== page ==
Fair or otherwise, managers who know your age will be looking for these little goofs and stumbles—whether you’re an entry-level or baby boomer job seeker. But if they don’t see them, you’ll be in the clear and on your way to the next round.
Look out for these common first-time mistakes:
1. Weak command of the language. So you weren’t an English major. But that shouldn’t matter, because you’re applying for a job in finance…right? Wrong. It does matter—and it matters a lot. Out of twenty entry-level resumes your managers will review for an open position, fifteen of them will struggle with basic writing, word choice, and language skills. Place yourself among the five that remain when these fifteen are sent to the trash.
2. Excess fluff. Of course you don’t have a long work history yet. You’re only 22. How can you have more than a page of professional experience to your credit? But unless they started working at the age of seven, most of your competitors will be facing the same issue. Don’t do what many of them do and try to hide this fact with fluff and nonsense. Don’t call yourself a “highly-motivated, hard-charging, game-changing go-getter.” These words apply to everyone. Focus on specific details that apply only to you.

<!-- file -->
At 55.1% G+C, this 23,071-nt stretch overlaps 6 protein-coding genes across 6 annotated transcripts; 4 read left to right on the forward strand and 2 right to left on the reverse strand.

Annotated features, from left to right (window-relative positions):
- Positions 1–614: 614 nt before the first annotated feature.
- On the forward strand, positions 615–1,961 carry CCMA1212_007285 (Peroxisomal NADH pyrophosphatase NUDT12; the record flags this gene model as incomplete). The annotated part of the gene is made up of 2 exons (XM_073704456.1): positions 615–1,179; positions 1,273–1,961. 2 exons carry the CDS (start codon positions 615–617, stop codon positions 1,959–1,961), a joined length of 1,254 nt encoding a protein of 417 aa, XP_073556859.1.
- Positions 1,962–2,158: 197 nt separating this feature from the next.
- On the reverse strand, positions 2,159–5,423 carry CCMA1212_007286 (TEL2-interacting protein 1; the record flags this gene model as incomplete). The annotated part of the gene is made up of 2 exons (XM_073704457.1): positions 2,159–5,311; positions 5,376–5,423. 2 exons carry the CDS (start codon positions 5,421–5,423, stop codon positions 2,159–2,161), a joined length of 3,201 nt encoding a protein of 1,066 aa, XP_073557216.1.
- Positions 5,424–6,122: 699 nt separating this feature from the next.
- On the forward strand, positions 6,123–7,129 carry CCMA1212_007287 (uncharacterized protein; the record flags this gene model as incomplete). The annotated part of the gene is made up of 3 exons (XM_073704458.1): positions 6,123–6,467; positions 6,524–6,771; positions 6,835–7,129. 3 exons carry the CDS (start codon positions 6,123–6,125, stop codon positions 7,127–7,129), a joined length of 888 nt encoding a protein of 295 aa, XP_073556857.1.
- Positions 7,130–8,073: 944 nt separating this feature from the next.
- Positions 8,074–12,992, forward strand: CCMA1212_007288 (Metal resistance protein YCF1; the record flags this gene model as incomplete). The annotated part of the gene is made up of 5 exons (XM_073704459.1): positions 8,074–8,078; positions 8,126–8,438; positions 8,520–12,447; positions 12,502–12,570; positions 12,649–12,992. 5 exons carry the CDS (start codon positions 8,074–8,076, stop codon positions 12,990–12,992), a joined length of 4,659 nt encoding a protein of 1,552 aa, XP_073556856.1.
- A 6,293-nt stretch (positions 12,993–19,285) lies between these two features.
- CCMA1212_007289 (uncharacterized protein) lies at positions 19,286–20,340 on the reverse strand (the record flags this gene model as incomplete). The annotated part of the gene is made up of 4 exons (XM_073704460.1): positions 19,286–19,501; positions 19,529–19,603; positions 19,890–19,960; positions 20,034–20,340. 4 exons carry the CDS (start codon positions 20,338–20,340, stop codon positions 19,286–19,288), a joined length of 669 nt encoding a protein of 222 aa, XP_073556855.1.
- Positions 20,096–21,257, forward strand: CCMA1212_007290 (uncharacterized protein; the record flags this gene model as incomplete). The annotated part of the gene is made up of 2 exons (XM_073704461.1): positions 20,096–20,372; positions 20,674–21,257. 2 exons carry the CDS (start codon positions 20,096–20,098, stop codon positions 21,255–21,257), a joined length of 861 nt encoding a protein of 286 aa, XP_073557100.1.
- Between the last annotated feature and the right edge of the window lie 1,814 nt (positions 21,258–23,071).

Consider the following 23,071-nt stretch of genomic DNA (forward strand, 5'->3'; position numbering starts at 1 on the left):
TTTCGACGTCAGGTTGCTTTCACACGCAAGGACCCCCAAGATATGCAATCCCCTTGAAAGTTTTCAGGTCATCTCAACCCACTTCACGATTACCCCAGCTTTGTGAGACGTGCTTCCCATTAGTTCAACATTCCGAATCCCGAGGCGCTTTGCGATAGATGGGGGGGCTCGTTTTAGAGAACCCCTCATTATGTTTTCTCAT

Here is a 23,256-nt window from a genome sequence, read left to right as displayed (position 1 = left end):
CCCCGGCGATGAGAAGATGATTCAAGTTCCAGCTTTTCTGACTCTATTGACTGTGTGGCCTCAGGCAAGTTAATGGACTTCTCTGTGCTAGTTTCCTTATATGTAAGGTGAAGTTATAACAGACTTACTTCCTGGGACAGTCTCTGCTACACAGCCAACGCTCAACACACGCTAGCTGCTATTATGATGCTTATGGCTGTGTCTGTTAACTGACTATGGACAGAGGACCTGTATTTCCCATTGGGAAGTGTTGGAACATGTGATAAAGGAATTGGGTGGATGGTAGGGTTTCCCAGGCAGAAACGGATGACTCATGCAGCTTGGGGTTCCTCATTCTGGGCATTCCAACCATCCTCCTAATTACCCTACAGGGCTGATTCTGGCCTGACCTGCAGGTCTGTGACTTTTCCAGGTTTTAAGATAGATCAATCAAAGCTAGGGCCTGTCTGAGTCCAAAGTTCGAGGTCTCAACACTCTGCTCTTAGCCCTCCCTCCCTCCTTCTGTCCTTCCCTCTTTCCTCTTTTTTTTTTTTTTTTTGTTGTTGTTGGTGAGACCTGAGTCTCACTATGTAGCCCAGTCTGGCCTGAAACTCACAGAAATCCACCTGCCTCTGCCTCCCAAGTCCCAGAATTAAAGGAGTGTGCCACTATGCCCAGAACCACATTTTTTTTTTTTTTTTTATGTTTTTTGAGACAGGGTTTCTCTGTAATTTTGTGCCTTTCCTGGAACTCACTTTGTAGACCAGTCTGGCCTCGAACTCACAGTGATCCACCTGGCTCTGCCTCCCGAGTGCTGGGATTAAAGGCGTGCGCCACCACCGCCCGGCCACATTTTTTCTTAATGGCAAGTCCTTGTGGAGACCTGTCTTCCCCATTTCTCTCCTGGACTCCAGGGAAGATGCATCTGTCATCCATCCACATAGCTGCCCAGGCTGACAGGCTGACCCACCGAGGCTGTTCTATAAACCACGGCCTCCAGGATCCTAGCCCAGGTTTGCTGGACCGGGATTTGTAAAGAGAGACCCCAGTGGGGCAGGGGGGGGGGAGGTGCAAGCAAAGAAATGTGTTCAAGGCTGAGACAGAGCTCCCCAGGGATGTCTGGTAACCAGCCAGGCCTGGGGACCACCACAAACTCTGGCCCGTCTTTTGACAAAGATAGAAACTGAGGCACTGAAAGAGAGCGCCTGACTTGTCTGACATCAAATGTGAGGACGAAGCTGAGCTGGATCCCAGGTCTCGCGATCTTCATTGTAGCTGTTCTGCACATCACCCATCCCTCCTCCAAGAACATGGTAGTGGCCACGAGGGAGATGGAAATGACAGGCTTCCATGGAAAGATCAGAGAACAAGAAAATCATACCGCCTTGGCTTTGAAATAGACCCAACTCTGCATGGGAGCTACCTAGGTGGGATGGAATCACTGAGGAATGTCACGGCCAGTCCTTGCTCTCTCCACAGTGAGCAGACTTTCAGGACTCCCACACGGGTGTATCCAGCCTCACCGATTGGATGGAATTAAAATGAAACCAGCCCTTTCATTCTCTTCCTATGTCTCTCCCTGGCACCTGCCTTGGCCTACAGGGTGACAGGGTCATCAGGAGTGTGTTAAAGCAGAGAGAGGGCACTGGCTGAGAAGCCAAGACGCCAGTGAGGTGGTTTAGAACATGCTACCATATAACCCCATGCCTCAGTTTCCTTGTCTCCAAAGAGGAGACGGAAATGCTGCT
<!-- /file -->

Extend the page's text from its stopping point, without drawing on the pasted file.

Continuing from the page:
3. Transparent inexperience. Nobody should ever spin the truth on a resume, but this is especially important for first-time job seekers. Why? Because they lack the experience to know what their reviewers have and have not seen before. Clichés and buzzwords sound fresh in the ears of new graduates, exaggerations seem impossible to verify, employment dates seem easy to fudge or omit, and job responsibilities seem easy to overstate. Be careful: These moves are more visible than you may realize.
Baby boomers should look out for these deal-breaking slip-ups:
1. Pompous, jargon-filled, and overblown language. This is especially problematic for older job seekers who haven’t been on the market in decades. If you haven’t searched for a job in ages, read some sample resumes before you draft your own so you can understand how things have changed.
2. Signs of inflexibility. If you don’t trust or don’t like working for managers who are younger than you, try not to let this show in your resume.
3. Signs of entitlement. This can be a serious problem for older job seekers. Just because you held seniority with your last employer doesn’t mean you’ll be able to walk into your next position despite language problems, grammar problems, or formatting problems in your resume. Older employees often believe that communication skill and social savvy shouldn’t matter if they’re outweighed by experience and technical knowledge. This just isn’t the case.
4. Evidence of resistance to technology. If your resume looks like it was created on a typewriter, reviewers will have a hard time keeping your age out of their decision-making process. Use LiveCareer’s award-winning Resume Builder and Cover Letter Builder to give your resume every advantage in a sleek, fast-moving, technology-obsessed marketplace.